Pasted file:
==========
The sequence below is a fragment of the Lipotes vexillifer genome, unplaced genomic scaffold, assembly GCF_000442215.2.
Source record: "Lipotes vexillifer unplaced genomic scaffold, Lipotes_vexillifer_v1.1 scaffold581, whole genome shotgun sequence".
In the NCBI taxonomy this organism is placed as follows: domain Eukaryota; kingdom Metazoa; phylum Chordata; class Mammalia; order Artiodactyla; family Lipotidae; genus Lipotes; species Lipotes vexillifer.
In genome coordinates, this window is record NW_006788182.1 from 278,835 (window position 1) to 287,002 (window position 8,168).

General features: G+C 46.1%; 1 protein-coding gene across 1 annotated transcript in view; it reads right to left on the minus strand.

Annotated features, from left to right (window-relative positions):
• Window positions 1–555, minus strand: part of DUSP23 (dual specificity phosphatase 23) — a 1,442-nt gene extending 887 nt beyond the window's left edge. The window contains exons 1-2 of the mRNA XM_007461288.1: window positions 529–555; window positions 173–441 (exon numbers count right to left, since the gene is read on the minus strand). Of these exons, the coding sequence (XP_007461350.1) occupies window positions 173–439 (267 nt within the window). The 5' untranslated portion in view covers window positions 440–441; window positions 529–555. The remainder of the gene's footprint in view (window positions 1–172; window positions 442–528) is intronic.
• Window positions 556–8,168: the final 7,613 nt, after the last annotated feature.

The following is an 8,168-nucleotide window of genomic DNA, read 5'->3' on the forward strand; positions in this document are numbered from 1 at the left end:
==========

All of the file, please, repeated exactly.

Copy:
The sequence below is a fragment of the Lipotes vexillifer genome, unplaced genomic scaffold, assembly GCF_000442215.2.
Source record: "Lipotes vexillifer unplaced genomic scaffold, Lipotes_vexillifer_v1.1 scaffold581, whole genome shotgun sequence".
In the NCBI taxonomy this organism is placed as follows: domain Eukaryota; kingdom Metazoa; phylum Chordata; class Mammalia; order Artiodactyla; family Lipotidae; genus Lipotes; species Lipotes vexillifer.
In genome coordinates, this window is record NW_006788182.1 from 278,835 (window position 1) to 287,002 (window position 8,168).

General features: G+C 46.1%; 1 protein-coding gene across 1 annotated transcript in view; it reads right to left on the minus strand.

Annotated features, from left to right (window-relative positions):
• Window positions 1–555, minus strand: part of DUSP23 (dual specificity phosphatase 23) — a 1,442-nt gene extending 887 nt beyond the window's left edge. The window contains exons 1-2 of the mRNA XM_007461288.1: window positions 529–555; window positions 173–441 (exon numbers count right to left, since the gene is read on the minus strand). Of these exons, the coding sequence (XP_007461350.1) occupies window positions 173–439 (267 nt within the window). The 5' untranslated portion in view covers window positions 440–441; window positions 529–555. The remainder of the gene's footprint in view (window positions 1–172; window positions 442–528) is intronic.
• Window positions 556–8,168: the final 7,613 nt, after the last annotated feature.

The following is an 8,168-nucleotide window of genomic DNA, read 5'->3' on the forward strand; positions in this document are numbered from 1 at the left end: